Aesop’s Fables, Designed by Bruce Rogers, Limited Editions Club (1933)

The Fables of Aesop are credited to a man that lived in Ancient Greece sometime around 600 BCE. Aesop’s existence, while likely, is not completely certain, though writings about him are found in such sources as AristotleHerodotus, and Plutarch. The traditional description is that he was a slave who won his freedom by his cleverness. No direct writings of him survive, though many tales over the centuries and across cultures have been attributed to him. In fact, as many as 650 fables are associated with Aesop, though it is unlikely that these all actually came from him. Among some of the most famous of Aesop’s Fables are The Tortoise and the HareThe Boy Who Cried WolfThe Fox and the Grapes, and The Ant and the Grasshopper. The fables remain very popular across the world and are often used in moral education.

This is an attractive volume in a pretty small package, with a vellum spine and nicely done marbled paste-paper sides. This Limited Editions Club edition (LEC) is classically designed  by Bruce Rogers, who many consider the greatest book designer of the twentieth century. He designed 9 books for the LEC, in addition to the LEC’s extraordinary 37 volume works of Shakespeare. As an aside, Books and Vines has a review of a deluxe limited edition of Aesop from Easton Press, it being a facsimile of a famous 1793 edition printed by Stockdale of London.

About the Edition

  • Designed by Bruce Rogers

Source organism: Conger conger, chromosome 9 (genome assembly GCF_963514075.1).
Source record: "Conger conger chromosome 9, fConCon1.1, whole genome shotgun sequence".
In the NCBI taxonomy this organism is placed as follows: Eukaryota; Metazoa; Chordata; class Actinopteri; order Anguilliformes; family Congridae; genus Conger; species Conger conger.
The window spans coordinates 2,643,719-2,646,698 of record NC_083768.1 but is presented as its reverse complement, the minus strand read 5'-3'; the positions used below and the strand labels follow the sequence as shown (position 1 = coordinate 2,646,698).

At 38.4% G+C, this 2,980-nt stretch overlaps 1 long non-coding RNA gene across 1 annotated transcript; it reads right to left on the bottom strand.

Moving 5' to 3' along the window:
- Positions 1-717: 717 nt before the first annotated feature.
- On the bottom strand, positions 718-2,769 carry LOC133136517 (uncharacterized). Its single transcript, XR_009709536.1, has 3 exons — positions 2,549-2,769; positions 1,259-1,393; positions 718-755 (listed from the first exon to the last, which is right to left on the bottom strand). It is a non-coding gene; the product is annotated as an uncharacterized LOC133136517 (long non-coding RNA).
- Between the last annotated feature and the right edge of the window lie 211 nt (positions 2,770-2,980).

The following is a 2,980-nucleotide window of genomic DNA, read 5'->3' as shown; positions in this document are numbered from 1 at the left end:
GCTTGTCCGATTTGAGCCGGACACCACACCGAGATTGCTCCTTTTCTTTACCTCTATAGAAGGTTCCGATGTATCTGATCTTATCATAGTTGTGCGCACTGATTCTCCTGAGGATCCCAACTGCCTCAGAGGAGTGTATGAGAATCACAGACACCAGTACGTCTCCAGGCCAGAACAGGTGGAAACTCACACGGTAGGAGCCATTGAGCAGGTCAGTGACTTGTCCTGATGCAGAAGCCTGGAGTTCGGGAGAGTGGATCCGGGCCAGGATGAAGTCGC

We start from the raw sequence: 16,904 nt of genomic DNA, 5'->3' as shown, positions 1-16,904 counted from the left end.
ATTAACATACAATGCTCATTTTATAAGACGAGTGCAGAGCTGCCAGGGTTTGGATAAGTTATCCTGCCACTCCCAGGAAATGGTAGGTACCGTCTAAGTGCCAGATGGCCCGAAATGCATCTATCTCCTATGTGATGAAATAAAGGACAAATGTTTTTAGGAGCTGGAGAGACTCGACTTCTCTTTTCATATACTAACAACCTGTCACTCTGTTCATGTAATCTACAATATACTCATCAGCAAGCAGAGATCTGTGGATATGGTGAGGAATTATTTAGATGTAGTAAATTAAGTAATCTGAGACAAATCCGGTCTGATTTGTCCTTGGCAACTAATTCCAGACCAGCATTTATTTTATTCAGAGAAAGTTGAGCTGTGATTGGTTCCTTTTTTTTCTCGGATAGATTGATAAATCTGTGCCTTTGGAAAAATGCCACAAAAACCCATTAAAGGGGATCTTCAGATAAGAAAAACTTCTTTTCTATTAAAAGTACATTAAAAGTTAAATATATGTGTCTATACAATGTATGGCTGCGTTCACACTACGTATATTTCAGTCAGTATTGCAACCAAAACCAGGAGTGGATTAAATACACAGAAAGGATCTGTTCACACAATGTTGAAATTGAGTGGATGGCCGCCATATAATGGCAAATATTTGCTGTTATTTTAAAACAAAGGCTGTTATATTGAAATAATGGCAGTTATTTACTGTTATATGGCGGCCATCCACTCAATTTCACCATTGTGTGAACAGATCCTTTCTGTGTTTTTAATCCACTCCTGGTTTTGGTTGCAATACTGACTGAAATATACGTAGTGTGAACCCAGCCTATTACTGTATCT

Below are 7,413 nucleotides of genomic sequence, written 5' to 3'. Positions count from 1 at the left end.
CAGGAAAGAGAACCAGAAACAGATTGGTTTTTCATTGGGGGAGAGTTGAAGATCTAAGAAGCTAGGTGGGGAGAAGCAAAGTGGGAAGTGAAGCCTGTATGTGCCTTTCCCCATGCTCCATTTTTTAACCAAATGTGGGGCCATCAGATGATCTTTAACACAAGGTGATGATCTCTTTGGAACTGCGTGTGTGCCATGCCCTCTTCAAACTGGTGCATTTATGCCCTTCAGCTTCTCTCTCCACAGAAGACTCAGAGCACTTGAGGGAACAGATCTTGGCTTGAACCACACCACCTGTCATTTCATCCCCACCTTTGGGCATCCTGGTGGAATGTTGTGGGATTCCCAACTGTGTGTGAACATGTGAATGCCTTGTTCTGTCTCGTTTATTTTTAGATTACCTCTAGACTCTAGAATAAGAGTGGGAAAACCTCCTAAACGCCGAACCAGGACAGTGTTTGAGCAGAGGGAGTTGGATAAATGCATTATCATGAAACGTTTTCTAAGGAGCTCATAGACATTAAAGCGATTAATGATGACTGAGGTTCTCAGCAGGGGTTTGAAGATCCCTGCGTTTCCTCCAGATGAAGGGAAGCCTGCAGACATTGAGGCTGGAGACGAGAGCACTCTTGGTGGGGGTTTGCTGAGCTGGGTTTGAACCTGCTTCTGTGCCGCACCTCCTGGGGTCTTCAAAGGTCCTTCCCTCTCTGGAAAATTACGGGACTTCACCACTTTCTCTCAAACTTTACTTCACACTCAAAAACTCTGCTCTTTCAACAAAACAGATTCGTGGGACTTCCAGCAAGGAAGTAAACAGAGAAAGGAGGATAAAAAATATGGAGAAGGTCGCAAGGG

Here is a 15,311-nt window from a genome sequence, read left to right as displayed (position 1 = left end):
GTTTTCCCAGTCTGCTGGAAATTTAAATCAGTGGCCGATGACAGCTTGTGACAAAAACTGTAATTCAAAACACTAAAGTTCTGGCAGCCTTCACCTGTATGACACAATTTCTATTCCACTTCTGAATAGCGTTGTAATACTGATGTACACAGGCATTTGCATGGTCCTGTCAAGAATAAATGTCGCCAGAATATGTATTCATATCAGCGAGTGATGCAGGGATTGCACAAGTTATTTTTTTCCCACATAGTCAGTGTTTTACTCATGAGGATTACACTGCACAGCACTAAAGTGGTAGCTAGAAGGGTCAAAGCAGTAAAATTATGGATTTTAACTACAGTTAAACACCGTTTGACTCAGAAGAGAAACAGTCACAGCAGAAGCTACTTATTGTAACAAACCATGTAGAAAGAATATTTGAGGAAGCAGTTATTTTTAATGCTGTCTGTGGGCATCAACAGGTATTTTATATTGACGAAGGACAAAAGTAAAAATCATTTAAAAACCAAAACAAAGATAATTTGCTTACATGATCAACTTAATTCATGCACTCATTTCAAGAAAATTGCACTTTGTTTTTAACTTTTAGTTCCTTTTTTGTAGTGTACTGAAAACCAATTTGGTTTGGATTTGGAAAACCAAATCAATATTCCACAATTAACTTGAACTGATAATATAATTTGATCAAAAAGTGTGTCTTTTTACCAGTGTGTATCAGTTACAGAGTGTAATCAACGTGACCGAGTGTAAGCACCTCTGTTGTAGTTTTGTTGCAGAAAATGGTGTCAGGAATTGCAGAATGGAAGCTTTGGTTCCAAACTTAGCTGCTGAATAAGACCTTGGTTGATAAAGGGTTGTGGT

• Printed and bound by John Johnson at the University Press, Oxford
  • Translated by Samuel Croxall
  • Biographical Note by Victor Scholderer
  • Illustrated with facsimiles of old Florentine woodcuts redrawn by Bruce Rogers
  • White half-vellum, gold-stamped with decorated (marbled) paste-paper sides, top edge gilt
  • Small quarto 7- 1/8″ x 10-1/4″, 232 pages
  • Limited to 1500 copies


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Aesop’s Fables, Limited Editions Club, Spine and Cover
Aesop’s Fables, Limited Editions Club, Spine Macro
Aesop’s Fables, Limited Editions Club, Front Cover
Aesop’s Fables, Limited Editions Club, Title Macro
Aesop’s Fables, Limited Editions Club, Title Page
Aesop’s Fables, Limited Editions Club, Title Page Macro
Aesop’s Fables, Limited Editions Club, Table of Contents
Aesop’s Fables, Limited Editions Club, Sample Illustration #1 with Text
Aesop’s Fables, Limited Editions Club, Macro of Sample Text #1
Aesop’s Fables, Limited Editions Club, Sample Illustration #2 with Text
Aesop’s Fables, Limited Editions Club, Sample Illustration #3 with Text
Aesop’s Fables, Limited Editions Club, Sample Illustration #4 with Text
Aesop’s Fables, Limited Editions Club, Colophon
Aesop’s Fables, Limited Editions Club, Macro of Signature

8 thoughts on “Aesop’s Fables, Designed by Bruce Rogers, Limited Editions Club (1933)